Climate induced wildfires turned out of control in tar sands heartland – video

Aerial image of the Fort McMurray wildfires. Photo credit: Nasa’s Marshall Space Flight Center via Flickr.
By Anders Lorenzen
The devastating wildfires in Canada`s tar sands heartland, Fort McMurray, Alberta, did according to local information and scientists create 80,000 climate refugees overnight. It is allegedly the largest wildfire evacuation in history in the area.
The wildfires that erupted earlier this month, have already been blamed on climate change. The meteorologist Eric Holthaus, writing in Slate, proclaimed: ‘This Is Climate Change’. The climatologist Paul Beckwith expressed similar views and said that the dry conditions, which had made the wildfire possible, are being brought on by climate change.
He also pointed out that, ironically, a large share of the inhabitants of Fort McMurray are workers in the tar sands industry. The extraction and burning of oil from the tar sands is believed to produce one of the dirtiest fossil fuels around. It has a far higher CO2 output than conventional crude oil.
While literally a whole town has had to be evacuated, fortunately, and quite remarkably the fires have not cost any lives. The wildfires broke out two Sundays ago. But they were actually put under control. But then windy conditions overwhelmed the firefighters, causing the fire to spread out of control. During the last weekend, the wildfire grew even larger, and it allegedly grew to three times the size of the city of Edmonton.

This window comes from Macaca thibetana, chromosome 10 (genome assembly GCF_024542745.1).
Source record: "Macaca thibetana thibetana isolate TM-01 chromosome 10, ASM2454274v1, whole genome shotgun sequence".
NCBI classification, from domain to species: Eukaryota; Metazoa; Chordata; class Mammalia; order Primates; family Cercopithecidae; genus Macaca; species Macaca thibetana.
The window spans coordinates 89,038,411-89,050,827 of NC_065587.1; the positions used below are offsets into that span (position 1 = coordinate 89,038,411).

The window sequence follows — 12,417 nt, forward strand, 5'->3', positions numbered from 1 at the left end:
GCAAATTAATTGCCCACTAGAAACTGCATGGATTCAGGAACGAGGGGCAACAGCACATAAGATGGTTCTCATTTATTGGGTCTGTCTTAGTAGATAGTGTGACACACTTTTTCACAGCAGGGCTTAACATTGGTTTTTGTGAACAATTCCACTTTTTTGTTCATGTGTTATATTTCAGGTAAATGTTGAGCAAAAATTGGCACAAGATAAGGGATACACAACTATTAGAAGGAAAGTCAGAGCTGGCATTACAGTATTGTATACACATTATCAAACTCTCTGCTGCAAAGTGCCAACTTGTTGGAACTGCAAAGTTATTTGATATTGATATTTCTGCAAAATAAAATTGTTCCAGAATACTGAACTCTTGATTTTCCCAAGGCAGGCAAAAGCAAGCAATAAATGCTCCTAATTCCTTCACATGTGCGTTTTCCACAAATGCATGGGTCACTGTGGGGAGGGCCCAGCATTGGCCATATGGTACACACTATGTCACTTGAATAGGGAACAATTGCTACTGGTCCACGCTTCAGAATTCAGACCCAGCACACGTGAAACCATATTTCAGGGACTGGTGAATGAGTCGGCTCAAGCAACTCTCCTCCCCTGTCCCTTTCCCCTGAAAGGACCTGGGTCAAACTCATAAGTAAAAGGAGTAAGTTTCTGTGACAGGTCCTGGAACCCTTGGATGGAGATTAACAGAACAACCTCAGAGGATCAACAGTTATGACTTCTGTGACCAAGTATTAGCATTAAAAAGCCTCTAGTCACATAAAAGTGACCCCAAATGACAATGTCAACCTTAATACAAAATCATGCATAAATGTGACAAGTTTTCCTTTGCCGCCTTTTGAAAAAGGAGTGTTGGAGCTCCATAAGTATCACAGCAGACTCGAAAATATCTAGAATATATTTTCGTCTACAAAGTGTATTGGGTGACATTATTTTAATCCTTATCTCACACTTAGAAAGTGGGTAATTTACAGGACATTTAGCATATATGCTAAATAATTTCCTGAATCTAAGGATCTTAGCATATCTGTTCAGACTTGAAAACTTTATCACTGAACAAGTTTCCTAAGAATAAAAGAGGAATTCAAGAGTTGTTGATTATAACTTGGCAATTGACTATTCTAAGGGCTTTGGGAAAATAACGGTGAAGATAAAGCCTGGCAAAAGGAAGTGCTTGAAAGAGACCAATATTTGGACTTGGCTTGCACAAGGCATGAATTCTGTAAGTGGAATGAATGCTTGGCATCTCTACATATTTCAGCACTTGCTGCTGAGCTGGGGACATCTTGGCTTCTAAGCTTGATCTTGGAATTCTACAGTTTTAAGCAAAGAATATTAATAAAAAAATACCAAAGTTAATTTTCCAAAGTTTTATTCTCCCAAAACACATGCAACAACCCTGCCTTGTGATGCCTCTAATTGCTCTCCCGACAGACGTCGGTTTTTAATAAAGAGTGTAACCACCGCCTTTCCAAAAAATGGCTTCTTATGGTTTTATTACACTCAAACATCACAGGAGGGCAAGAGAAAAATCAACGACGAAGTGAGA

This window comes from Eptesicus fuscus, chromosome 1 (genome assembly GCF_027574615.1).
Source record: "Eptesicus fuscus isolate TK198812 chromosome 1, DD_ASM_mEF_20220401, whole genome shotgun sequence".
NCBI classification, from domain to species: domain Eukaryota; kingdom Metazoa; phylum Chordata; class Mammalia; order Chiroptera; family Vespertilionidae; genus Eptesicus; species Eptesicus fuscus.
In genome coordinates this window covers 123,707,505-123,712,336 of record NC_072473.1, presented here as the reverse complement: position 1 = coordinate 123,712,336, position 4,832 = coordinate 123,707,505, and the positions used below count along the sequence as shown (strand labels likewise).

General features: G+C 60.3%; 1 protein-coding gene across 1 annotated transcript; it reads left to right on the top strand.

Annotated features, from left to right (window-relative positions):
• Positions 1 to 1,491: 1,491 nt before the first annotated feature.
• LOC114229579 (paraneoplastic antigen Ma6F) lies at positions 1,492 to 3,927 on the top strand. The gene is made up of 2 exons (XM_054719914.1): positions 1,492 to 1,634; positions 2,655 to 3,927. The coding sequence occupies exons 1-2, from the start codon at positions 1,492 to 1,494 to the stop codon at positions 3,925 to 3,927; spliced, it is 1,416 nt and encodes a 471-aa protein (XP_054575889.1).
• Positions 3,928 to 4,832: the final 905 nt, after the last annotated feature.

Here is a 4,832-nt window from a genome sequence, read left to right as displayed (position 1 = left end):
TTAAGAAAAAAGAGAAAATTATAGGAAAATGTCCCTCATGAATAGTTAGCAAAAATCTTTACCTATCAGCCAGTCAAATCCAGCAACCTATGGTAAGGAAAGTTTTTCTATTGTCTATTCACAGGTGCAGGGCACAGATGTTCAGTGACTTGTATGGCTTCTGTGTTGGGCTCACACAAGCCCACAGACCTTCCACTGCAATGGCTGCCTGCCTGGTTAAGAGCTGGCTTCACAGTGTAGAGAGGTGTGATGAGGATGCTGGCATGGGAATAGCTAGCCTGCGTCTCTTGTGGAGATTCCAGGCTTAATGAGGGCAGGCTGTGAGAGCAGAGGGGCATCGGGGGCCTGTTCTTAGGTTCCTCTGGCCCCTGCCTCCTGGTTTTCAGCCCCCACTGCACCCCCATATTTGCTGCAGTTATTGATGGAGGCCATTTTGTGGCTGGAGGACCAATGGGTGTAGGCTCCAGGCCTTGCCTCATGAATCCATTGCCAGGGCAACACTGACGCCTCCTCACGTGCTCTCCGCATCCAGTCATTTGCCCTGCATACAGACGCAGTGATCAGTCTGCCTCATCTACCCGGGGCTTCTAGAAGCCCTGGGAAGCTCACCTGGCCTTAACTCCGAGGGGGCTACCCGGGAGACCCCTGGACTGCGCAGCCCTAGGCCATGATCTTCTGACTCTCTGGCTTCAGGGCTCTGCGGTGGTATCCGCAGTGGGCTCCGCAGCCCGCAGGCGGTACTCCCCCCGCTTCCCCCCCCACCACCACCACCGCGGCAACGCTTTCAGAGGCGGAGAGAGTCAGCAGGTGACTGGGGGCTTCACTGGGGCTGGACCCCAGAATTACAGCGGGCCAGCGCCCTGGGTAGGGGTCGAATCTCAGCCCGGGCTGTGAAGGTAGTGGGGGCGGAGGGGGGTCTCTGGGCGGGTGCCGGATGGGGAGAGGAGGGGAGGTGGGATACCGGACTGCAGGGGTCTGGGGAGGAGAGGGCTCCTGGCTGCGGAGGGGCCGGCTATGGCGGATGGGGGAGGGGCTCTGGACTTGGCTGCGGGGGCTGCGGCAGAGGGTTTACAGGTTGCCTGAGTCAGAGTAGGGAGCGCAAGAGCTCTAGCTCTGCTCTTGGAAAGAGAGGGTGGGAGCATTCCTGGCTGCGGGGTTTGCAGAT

In this above video, the remarkable footage shows a reporter describing events, but it is the background you want to pay attention to, where the scale of the wildfires is revealed.
The, tar sands production plants were declared safe, but production was cut and staff evacuated. There was worry that the fire could threaten the nearby refineries and the oil production infrastructure. But now the oil production are slowly starting to restart.
The first priority was to ensure safety and get people evacuated, as well as getting the fire under control. But an uncomfortable calculation of the cost will now follow. This could very well be bad news for the tar sands industry, which already is suffering from a low oil price. Then we can be sure that the connections between climate change and wildfires, which already have been made, will continue. And more pressure will be put on Prime Minister, Justin Trudeau, to tackle climate change. Since Trudeau was elected Prime Minister, Canada has been taking in a large number of Syrian refugees.  But Canada is now producing its own refugees, due to the impacts of climate change.

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